What if you approached your upcoming family gatherings a little differently? What if you asked your students to listen more carefully? What if they were easily able to preserve the wisdom of their dearest friends, family members, and elders? What if we engaged them in helping build a global library of voices?
The goal of the StoryCorps movement is to provide every person of any background or belief the opportunity to not only tell their story, but share and preserve it for future generations.
Created as a global platform for listening, connecting, and sharing stories of the human experience, the free mobile app, supports users through the interview process. It scaffolds the development and ordering of questions, the documentation of participants (first names are required–last names and emails are optional) and suggests three interview lengths (15, 30 or 40 minutes or I don’t know).
After a brief, painless set-up, interviewers are ready to tap a thumbtack button to record and a star to highlight a great moment.
There’s an excellent list of suggested questions from StoryCorps. (I can see these being use in so many interview scenarios!)
Helpful tips along the journey prompt interviewers with such advice as:
“Begin with all participants introducing themselves. Interviewer: My name is (name). I am (age) years old. Today is (date) and I’m speaking with (partner’s name) who is my (relationship). And we are recording this interview in (location).
When they are finished, users are encouraged to take a group photo to accompany their interview. Interviews are saved with summaries, keywords, participants names, and recording locations and may be uploaded later to the StoryCorps.me website.
This very personalized experience absolutely supports ELA Speaking and Listening Standards as well as History/Social Studies explorations of primary sources. Engaging them directly in the creation of oral history, it forces learners to think like historians.
It all started with Dave Isay who opened the first StoryCorps booth. In his TED Talk, Everyone around you has a story the world need to hear, Isay describes the importance of the interview itself:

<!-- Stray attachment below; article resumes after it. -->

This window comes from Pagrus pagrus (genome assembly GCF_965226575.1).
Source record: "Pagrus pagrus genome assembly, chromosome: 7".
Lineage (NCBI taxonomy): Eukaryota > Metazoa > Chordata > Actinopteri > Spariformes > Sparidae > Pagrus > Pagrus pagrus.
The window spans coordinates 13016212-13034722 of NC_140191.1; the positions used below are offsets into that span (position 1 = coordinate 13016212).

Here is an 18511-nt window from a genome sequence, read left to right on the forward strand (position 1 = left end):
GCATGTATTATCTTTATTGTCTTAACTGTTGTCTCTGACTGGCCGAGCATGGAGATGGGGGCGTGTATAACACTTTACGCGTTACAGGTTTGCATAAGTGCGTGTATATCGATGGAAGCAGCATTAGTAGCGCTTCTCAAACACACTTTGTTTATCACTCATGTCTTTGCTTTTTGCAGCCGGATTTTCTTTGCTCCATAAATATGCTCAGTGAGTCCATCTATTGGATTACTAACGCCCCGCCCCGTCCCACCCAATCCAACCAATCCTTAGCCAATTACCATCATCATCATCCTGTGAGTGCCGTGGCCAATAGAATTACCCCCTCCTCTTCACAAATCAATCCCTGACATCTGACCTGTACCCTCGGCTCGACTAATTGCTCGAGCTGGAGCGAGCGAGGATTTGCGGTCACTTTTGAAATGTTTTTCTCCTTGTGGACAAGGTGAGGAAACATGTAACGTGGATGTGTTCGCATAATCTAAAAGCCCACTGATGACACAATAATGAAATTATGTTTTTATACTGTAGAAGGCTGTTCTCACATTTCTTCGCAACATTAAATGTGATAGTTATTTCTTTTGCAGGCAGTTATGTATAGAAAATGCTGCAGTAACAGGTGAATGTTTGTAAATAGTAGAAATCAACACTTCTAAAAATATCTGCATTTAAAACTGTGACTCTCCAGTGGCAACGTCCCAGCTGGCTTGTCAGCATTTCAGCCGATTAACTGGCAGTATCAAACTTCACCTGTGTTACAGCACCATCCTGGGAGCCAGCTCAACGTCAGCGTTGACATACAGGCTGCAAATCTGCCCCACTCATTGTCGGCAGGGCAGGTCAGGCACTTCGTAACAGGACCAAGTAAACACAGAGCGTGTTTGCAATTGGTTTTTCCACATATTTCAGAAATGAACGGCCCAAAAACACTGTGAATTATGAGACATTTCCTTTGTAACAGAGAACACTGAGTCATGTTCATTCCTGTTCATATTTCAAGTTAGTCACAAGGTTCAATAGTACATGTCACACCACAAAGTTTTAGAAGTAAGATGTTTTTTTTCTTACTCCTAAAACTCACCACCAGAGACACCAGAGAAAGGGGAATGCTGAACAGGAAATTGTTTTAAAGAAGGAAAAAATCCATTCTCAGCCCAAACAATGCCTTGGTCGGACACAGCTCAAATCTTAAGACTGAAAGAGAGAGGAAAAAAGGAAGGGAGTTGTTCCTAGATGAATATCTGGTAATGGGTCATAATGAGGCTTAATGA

The thought was to take documentary work and turn it on its head. Traditionally, broadcast documentary has been about recording interviews to create a work of art or entertainment or education that is seen or heard by a whole lot of people, but I wanted to try something where the interview itself was the purpose of this work, and see if we could give many, many, many people the chance to be listened to in this way. So in Grand Central Terminal 11 years ago, we built a booth where anyone can come to honor someone else by interviewing them about their life. You come to this booth and you’re met by a facilitator who brings you inside. You sit across from, say, your grandfather for close to an hour and you listen and you talk. Many people think of it as, if this was to be our last conversation, what would I want to ask of and say to this person who means so much to me? At the end of the session, you walk away with a copy of the interview and another copy goes to the American Folklife Center at the Library of Congress so that your great-great-great-grandkids can someday get to know your grandfather through his voice and story.
It’s a little late for the big roll-out project, the Great Thanksgiving Listen, but it’s not too late for the upcoming holiday break or to browse and search the existing library for a little inspiration or some stories to study, connect to curriculum or simply enjoy.